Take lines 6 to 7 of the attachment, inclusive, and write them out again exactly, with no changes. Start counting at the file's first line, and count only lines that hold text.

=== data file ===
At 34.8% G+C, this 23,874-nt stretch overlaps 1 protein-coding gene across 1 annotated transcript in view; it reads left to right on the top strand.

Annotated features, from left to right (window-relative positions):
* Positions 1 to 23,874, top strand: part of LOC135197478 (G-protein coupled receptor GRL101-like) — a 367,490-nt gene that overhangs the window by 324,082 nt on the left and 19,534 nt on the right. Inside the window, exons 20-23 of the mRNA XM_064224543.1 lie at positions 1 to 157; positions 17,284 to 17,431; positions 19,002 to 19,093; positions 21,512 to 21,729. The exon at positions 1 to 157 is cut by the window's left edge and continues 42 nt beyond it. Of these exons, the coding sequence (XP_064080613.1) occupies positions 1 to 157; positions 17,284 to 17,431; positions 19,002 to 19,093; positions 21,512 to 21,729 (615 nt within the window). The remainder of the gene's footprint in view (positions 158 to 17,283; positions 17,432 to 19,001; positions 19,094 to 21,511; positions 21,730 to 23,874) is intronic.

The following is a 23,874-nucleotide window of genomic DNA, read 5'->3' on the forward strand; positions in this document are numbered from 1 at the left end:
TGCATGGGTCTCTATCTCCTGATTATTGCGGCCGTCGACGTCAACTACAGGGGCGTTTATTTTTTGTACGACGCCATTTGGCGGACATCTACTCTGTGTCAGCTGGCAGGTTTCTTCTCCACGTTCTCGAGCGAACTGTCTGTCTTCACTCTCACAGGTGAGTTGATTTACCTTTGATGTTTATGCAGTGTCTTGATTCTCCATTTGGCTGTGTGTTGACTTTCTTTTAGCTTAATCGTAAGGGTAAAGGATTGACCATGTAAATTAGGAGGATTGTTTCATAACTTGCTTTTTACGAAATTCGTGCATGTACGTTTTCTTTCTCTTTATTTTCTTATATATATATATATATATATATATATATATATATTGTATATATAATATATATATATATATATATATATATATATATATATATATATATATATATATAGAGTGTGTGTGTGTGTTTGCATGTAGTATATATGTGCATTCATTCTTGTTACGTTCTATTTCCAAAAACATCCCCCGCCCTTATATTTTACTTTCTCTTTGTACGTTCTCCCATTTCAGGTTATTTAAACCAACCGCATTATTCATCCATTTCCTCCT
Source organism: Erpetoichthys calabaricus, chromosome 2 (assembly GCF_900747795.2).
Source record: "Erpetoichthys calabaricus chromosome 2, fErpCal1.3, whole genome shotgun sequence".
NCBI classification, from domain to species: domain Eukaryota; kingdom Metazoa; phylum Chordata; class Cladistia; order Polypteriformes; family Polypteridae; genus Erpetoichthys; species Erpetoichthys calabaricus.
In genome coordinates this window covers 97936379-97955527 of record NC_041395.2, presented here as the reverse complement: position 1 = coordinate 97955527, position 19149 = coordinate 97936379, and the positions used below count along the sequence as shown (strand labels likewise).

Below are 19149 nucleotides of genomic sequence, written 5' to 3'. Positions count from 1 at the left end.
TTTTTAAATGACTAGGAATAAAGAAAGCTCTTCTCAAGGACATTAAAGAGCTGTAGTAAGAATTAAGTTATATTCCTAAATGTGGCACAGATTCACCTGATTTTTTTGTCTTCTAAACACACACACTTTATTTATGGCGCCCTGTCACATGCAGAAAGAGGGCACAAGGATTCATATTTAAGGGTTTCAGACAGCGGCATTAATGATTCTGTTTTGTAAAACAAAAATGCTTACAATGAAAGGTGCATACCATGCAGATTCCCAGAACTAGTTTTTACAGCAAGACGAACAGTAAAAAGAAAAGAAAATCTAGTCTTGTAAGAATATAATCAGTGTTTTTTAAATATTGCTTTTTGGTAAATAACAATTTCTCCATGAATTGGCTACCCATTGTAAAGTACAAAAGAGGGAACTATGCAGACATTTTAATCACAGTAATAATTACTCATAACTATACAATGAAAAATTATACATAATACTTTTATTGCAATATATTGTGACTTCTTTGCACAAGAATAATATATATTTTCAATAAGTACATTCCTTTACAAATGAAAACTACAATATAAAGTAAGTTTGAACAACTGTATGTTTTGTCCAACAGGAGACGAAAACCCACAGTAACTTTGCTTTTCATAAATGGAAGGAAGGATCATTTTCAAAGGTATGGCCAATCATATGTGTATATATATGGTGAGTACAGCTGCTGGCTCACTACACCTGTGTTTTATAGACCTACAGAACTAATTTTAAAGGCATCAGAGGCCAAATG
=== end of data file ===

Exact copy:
Source organism: Erpetoichthys calabaricus, chromosome 2 (assembly GCF_900747795.2).
Source record: "Erpetoichthys calabaricus chromosome 2, fErpCal1.3, whole genome shotgun sequence".